Kickin' off this September 2021 month with a Drac'd-out double header of blood suckin' shenanigans, and both stories are from two heavy hittin' Atlas legends-- mean Gene Colan and joltin' Joe Maneely! And oddly enough, both stories are from the same June 1952 issue of Strange Tales #7. Plus the new Asylum Press ad for my VAMPIRES #1 comic one-shot, flappin' its weirdo wings in your doomed directions this October, --more on that as we get closer to the release date! Happy Friday Frights too!
I'm more wolfy than batty, but both good tales!
'My Brother Talks To Bats': heard that before, though my sister's take is "my brother IS bats".
Funny how both of the characters in these stories are named George. The first story feels like a hidden metaphor for George entering puberty and trying to explore his body more. Especially the part where he really wants to bite someone in the movie theater and when he's at home trying to bite the cat and gets caught by his father. Not to mention the part where he starts to feel funny and ends up transforming into a vampire. The ending's pretty cute though. The second story is weird though. If the village is entirely composed of vampires then were the two men and their three sheep just traveling by?
The first story is quite the psycho-sexual stew, ain't it?
Gene Colan delivers as usual. Even his early, "rougher" style is cinematic. Might the "hundreds of eyes" panel show a Ditko influence?
This is one of your better features. Just as the reader is ready to retch, Pop comes home for a heartwarming ending.
Really looking forward to Vampires #1.
This must be my favorite mode for Colan. Sheesh, this stuff is great. All the close up faces and inky black shadows swallowing everything up. Every panel on page three is loose and expressive; he really gets the most out of that brush. The bottom of page four is terrifying. Especially viewed through the metaphorical lens mentioned in the comments before mine. It's astonishing what you can wring from objectification in POV.
I dig the second story too, but it there's a lot less to it. Still can't ever shake a stick at Maneely. Page three's six long panels are all just perfect. This one feels a little over-colored to me, but it may be an effect of having looked at it so closely behind the other story. I was going to ask you if these were reprint colors--they are so bright and exhibit an unusual level of technical labor--but then I see the evidence of CrafTint DuoTone in the Maneely story. Check out the cyan pass on that pole in the splash. The green stripes. You will usually only really see that straight line offset color pattern employed during the forties and fifties. No one would have had access to those physical materials in the sixties and seventies. At least I don't think.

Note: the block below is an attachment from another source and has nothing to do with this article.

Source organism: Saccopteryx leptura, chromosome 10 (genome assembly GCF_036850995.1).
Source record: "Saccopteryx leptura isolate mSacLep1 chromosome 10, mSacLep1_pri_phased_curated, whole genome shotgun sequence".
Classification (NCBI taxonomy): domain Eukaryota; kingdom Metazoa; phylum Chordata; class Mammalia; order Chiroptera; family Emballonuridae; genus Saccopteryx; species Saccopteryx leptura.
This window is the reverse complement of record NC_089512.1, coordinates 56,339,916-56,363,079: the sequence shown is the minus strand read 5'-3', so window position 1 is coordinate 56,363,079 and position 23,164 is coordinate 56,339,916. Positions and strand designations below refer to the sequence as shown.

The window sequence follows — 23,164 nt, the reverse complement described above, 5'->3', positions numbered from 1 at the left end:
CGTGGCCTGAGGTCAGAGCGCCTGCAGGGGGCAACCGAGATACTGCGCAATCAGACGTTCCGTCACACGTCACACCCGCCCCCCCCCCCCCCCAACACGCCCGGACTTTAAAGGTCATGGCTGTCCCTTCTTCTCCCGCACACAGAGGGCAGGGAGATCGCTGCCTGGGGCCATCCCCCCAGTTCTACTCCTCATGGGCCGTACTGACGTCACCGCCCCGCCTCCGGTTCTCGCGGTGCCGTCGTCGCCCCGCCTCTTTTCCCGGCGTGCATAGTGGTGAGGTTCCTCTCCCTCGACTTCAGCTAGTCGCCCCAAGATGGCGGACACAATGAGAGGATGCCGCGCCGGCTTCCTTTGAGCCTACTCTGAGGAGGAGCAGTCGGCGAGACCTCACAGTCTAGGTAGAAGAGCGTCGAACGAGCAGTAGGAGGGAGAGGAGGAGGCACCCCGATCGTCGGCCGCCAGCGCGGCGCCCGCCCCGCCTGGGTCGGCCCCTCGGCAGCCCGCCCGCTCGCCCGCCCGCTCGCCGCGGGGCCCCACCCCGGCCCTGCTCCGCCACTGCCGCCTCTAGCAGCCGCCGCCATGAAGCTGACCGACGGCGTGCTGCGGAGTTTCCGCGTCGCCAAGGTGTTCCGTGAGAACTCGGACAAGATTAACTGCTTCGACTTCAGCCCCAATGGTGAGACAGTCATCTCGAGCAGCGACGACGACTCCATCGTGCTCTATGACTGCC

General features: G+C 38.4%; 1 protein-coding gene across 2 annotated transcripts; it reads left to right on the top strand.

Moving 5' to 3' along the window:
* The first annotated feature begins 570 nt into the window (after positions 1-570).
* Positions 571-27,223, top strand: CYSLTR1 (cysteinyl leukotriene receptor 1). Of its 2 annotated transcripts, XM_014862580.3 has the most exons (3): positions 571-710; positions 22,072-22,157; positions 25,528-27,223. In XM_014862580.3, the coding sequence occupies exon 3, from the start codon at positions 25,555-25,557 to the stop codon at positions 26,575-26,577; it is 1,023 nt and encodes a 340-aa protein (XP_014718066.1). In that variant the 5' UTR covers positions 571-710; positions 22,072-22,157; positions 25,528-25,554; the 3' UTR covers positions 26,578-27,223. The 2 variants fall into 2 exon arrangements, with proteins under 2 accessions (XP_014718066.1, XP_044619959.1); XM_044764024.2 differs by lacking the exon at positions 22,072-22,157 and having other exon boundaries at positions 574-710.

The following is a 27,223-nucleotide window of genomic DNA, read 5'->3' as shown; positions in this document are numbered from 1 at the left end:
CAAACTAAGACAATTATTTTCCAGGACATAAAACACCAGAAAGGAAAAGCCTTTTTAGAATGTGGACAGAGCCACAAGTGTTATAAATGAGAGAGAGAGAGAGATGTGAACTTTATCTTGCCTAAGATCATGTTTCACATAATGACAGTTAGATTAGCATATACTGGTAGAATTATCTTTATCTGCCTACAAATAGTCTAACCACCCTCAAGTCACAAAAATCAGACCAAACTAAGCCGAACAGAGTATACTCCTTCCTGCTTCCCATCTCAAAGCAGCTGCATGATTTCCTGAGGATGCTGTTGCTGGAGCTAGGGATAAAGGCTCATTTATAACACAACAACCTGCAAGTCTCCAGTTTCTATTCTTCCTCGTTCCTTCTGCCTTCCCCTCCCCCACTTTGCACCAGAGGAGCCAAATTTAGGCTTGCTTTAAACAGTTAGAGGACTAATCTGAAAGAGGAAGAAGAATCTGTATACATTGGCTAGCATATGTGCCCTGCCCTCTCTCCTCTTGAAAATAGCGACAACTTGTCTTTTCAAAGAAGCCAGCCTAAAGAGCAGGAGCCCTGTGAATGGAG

Here's one place where Colan's style lets him down a bit -- his beautiful thin lines bleed out in the print. Still clawed hands and twisted feed above anybody else in the business. The colors are great, heavy black and bright green/yellows in the panels really stand out.
The splash has a great staging and the 4 panels that follow it and top notch. The printing again kind of beats the last page but it is still incredible. I bet the pencils for this thing are crazy good.
Of course Maneely holds his own, every page is awesome. I like the brighter colors in this one, I think it works well for Maneely's heavy inks. Page 2 is especially good, building suspense for what is basically a number of panels of a guy walking. Maneely gives us a lot of different camera angles to keep it interesting.
I'm happy to hear everyone's enjoying these vampire posts... I'm trying my damnedest to keep this theme going, but to also find a good variety of art styles and story plots. Got one you wanna see? Check THOIA first, if it's not there let me know about it and I'll see if I can get it posted. And thanks again as always for all the great comments!
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